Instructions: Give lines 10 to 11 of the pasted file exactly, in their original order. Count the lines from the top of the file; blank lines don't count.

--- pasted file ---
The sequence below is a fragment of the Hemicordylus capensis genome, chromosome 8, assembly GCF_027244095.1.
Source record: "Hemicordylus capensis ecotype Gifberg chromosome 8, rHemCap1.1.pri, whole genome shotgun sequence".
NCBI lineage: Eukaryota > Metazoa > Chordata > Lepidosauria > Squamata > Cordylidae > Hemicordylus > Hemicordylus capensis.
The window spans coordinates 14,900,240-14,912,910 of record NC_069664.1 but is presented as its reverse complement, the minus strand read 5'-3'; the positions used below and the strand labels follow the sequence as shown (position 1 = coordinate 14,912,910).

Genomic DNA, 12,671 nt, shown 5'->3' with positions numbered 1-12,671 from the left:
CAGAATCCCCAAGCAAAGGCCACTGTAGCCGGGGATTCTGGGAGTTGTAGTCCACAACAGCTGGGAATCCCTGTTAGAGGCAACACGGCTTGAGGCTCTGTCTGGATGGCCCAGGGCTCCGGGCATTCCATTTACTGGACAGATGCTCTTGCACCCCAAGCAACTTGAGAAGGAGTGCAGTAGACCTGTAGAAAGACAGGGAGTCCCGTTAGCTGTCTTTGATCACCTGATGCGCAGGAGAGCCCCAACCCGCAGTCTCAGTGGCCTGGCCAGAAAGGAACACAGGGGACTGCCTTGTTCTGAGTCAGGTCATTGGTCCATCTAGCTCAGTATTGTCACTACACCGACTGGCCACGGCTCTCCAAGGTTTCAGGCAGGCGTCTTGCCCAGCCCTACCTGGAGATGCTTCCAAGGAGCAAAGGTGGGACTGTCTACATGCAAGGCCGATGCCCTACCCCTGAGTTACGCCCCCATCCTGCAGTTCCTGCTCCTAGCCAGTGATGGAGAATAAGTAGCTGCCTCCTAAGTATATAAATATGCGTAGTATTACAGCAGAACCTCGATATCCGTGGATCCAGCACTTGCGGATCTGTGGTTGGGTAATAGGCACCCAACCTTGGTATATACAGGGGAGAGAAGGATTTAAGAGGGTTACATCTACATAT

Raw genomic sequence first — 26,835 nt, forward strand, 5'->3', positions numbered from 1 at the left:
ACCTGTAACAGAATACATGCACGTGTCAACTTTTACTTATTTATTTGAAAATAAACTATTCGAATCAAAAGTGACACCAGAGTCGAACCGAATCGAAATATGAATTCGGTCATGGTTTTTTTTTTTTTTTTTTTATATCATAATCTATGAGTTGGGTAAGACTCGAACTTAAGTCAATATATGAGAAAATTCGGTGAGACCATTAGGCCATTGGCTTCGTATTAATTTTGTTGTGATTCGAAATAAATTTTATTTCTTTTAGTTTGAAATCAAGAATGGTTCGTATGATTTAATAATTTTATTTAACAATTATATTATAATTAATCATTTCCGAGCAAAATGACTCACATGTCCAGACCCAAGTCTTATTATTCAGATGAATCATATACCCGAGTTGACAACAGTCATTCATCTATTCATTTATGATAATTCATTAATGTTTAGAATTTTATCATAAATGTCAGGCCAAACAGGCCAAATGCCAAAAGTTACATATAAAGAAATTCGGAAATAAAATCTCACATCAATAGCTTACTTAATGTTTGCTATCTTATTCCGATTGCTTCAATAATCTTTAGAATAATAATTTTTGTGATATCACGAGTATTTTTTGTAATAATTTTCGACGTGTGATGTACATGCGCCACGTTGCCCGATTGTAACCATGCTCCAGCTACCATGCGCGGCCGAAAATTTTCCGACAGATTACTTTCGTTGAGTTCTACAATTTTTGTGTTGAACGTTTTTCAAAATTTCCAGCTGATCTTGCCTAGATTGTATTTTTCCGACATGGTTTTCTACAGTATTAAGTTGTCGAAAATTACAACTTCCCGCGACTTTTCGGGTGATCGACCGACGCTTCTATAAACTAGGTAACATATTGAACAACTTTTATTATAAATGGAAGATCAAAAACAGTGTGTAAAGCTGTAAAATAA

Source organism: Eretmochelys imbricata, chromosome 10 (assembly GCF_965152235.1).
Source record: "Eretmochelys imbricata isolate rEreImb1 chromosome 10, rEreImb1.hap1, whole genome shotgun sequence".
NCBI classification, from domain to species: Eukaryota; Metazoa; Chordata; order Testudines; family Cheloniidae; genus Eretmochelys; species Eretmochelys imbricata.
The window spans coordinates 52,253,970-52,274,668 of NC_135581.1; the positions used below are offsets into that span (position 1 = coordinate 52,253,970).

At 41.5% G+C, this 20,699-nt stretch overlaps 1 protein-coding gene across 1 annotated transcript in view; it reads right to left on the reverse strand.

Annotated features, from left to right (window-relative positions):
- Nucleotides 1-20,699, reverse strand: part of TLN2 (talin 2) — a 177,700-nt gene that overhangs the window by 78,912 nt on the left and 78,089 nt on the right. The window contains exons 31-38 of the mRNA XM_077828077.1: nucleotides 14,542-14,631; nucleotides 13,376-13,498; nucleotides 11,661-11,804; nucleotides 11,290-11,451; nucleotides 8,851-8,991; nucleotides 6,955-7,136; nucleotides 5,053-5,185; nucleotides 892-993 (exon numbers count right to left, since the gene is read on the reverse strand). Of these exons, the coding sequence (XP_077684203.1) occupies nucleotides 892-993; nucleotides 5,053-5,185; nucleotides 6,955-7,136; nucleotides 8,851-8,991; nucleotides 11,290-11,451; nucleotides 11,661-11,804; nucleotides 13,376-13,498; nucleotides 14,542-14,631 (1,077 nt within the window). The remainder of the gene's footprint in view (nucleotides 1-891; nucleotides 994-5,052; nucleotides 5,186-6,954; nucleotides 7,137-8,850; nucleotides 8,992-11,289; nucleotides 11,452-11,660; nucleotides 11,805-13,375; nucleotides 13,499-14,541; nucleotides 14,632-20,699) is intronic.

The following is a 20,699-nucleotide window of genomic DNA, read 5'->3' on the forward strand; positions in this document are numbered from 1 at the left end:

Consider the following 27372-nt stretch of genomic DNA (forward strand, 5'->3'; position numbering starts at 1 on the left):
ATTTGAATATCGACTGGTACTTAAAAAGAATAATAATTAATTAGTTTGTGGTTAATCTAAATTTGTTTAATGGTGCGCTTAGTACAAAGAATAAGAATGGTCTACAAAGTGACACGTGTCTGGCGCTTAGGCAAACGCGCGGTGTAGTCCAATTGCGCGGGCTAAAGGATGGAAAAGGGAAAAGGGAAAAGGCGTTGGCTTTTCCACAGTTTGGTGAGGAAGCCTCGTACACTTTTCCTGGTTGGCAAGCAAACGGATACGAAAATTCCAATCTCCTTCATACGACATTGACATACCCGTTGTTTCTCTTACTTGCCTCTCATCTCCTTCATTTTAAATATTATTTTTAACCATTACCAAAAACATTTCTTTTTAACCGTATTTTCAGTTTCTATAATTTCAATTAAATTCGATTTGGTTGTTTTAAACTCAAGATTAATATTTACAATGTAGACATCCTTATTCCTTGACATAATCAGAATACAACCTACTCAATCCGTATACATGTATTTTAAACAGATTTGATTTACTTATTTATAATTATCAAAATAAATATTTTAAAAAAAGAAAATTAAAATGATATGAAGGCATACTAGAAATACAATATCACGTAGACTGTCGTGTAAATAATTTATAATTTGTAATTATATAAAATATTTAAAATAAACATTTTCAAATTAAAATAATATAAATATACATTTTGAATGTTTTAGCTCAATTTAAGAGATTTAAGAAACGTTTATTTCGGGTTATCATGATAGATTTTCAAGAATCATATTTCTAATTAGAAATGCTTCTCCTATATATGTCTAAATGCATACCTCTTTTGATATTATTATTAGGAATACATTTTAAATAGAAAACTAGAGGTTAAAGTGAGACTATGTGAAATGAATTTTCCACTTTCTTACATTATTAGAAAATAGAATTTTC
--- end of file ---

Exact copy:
Source record: "Eretmochelys imbricata isolate rEreImb1 chromosome 10, rEreImb1.hap1, whole genome shotgun sequence".
NCBI classification, from domain to species: Eukaryota; Metazoa; Chordata; order Testudines; family Cheloniidae; genus Eretmochelys; species Eretmochelys imbricata.